It was when we got to season six of The Sopranos box set that I was unceremoniously shoved into a time machine and catapulted back to a year that, for me, makes the horror of Covid and the rest of 2020 look like a luxury, dream holiday. The episode opens with Tony, the New Jersey mob boss and television legend played by the late James Gandolfini, in hospital, fighting for his life having been shot by his uncle at the end of season five.
He’s hooked up to a ventilator in an ICU with a multitude of tubes spilling from him, just as I once was at the Royal London Hospital. In my case it was after a close encounter with a cement truck, rather than one of Uncle Junior’s bullets. The lorry knocked me off my bike and came to a halt with me trapped under its wheels.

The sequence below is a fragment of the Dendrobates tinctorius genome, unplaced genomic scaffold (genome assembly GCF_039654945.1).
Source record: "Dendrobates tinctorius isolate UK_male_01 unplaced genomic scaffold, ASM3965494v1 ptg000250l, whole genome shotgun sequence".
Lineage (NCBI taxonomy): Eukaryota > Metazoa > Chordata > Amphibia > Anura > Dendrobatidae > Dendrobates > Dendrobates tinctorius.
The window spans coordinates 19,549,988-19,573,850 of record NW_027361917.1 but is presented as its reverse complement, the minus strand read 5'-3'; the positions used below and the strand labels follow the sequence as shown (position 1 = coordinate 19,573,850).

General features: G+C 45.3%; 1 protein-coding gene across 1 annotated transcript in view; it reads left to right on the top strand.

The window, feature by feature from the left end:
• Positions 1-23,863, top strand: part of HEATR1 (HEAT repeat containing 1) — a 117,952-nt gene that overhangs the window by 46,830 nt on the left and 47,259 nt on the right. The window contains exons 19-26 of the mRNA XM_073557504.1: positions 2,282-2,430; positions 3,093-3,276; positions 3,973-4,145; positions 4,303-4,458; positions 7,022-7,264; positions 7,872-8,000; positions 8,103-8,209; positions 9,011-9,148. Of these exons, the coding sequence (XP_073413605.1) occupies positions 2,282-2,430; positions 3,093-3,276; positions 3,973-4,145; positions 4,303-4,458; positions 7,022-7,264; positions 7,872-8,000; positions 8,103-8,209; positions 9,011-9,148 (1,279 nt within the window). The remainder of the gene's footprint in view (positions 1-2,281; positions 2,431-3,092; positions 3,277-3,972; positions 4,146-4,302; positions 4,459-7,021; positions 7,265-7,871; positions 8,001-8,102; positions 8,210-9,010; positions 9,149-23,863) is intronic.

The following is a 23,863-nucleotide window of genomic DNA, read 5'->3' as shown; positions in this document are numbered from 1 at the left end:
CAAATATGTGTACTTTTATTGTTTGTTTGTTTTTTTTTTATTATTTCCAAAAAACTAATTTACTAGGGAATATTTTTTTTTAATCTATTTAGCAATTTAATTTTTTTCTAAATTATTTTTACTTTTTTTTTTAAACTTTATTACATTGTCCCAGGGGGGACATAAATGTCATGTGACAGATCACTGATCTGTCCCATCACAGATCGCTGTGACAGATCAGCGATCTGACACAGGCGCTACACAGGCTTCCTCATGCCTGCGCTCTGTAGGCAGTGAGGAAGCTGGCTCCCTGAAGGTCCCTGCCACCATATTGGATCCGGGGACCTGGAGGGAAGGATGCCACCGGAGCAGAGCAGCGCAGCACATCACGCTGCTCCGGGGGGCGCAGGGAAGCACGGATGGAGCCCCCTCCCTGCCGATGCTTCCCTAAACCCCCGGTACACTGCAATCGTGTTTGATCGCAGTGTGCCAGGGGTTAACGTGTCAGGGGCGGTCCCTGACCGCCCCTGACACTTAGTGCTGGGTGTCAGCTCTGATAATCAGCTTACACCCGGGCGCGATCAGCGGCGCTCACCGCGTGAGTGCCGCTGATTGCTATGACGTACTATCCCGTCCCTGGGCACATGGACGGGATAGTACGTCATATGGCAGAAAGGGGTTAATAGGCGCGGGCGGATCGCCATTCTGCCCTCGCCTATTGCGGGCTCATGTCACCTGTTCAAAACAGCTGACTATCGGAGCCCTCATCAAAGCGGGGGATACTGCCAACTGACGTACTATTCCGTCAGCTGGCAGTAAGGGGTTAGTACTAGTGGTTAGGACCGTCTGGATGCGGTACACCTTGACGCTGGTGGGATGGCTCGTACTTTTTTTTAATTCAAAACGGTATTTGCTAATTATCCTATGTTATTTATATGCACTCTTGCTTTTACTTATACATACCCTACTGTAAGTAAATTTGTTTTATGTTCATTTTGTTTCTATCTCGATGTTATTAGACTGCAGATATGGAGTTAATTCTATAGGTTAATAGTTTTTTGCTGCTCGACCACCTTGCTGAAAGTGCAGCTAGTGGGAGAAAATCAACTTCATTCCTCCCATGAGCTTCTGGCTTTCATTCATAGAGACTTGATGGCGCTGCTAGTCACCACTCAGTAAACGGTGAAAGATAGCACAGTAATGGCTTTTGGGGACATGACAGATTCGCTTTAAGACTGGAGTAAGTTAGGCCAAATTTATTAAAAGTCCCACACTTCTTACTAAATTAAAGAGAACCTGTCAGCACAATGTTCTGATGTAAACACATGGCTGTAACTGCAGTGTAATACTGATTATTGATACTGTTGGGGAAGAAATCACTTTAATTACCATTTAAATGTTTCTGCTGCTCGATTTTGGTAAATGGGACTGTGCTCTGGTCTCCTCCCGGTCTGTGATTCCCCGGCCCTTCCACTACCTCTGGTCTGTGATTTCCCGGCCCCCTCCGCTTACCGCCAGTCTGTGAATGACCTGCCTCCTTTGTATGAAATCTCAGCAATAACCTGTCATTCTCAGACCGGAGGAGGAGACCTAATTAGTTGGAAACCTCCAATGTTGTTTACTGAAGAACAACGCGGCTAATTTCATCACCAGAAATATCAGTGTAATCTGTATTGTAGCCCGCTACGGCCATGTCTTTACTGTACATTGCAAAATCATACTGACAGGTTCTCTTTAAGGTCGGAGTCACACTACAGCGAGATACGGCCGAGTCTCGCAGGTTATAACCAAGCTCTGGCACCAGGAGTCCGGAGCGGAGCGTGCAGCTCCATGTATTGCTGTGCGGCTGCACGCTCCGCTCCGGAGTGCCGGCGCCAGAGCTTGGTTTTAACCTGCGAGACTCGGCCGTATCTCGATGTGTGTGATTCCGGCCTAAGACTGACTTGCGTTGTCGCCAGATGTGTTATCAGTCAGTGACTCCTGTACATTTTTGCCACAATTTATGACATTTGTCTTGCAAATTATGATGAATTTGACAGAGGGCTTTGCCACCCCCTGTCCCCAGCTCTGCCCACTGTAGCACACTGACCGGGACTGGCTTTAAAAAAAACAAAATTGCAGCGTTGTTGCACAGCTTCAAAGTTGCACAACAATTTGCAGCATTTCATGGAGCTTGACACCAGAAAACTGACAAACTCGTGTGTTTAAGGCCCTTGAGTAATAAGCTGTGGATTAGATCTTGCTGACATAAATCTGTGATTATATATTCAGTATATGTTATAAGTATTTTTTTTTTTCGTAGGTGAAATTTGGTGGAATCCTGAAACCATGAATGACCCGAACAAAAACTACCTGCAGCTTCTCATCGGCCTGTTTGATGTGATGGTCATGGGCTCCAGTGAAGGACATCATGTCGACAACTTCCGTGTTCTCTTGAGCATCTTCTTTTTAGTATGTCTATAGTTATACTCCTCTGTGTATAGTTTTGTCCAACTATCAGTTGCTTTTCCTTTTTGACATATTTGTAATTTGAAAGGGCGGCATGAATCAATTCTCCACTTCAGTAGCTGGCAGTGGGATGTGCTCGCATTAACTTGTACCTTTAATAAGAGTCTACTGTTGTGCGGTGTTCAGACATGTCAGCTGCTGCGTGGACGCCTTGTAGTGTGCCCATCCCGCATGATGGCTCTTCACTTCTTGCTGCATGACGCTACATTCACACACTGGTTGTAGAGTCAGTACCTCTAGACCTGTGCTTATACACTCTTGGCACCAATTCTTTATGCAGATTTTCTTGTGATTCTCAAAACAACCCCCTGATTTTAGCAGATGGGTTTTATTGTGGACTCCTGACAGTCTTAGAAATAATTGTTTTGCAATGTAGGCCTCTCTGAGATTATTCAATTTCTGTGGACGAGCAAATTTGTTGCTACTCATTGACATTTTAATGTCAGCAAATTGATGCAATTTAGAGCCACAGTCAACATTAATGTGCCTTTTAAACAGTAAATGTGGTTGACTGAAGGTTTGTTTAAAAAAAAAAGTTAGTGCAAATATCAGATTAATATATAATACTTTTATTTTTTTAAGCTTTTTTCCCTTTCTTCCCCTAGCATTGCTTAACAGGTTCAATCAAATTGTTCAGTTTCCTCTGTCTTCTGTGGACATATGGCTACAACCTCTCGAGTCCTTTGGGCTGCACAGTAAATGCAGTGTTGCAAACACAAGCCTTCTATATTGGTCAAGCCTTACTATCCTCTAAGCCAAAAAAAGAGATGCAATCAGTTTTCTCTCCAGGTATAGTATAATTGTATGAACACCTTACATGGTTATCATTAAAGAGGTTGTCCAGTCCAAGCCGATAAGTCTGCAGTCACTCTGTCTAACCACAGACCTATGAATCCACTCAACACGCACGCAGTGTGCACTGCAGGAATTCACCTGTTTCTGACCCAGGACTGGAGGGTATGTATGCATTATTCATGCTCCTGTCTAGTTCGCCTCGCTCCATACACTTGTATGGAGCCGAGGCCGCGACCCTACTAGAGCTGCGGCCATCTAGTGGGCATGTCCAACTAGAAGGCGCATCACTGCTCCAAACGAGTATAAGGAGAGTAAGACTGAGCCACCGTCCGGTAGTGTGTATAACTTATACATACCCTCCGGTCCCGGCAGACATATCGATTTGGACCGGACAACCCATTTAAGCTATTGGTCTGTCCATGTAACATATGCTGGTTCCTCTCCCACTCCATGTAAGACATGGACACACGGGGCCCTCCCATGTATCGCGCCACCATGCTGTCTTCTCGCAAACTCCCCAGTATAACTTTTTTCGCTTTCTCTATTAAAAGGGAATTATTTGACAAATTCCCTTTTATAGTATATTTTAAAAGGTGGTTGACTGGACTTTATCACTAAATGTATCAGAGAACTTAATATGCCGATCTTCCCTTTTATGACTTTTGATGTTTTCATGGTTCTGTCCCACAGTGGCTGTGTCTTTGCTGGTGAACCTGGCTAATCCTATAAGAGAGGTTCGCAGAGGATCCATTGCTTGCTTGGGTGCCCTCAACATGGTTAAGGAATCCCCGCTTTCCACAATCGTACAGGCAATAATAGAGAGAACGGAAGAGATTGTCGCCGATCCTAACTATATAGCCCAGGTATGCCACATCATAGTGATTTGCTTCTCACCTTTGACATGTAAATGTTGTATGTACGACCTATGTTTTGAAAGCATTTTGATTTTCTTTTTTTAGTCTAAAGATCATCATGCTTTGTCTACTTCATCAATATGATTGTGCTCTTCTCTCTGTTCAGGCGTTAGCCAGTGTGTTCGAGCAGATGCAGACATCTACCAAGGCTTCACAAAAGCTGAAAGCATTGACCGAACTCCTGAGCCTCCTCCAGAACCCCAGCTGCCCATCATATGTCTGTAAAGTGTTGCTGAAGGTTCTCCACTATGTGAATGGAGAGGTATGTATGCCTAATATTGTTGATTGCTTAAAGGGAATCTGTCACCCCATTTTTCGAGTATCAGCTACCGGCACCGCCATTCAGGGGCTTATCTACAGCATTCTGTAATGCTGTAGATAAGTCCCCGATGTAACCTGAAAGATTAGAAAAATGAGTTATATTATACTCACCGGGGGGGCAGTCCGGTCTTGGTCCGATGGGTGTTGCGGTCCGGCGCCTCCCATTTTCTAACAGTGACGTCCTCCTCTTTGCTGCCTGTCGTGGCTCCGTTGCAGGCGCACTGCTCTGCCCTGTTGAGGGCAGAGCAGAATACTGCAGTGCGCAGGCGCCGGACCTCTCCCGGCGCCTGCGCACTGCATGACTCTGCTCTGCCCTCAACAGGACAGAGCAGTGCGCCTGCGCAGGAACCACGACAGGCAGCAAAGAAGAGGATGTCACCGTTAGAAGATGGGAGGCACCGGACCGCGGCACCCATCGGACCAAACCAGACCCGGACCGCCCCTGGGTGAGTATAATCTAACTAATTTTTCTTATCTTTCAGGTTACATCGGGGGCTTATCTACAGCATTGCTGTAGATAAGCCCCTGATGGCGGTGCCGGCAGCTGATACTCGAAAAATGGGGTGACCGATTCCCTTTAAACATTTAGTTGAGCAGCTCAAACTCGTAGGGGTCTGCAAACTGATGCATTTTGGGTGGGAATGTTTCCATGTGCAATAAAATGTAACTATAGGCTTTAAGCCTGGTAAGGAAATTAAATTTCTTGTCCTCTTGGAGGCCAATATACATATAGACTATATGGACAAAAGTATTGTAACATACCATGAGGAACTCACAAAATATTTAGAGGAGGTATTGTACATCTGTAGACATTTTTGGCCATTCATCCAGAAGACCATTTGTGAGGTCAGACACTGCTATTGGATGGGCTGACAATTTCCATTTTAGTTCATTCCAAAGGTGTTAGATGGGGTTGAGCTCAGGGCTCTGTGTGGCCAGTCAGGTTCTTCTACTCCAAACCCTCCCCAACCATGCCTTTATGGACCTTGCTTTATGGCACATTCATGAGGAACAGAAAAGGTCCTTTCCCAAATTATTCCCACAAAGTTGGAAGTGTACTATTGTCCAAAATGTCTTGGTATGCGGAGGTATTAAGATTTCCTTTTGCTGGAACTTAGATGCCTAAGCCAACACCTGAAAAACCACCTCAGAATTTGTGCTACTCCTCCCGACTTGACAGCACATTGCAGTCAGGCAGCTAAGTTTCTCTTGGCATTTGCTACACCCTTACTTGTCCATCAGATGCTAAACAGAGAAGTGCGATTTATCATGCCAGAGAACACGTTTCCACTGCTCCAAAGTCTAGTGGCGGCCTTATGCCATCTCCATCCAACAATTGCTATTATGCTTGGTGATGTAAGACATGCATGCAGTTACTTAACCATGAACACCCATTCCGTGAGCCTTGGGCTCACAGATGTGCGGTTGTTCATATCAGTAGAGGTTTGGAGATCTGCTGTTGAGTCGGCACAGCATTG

It was only by dint of some very fast action by the London Air Ambulance paramedics and some surgical heroics at the hospital that I’m still here 10 years later. The doctor in the helicopter told me I was the sickest patient he had treated who went on to survive.
Join our new commenting forum
Join thought-provoking conversations, follow other Independent readers and see their replies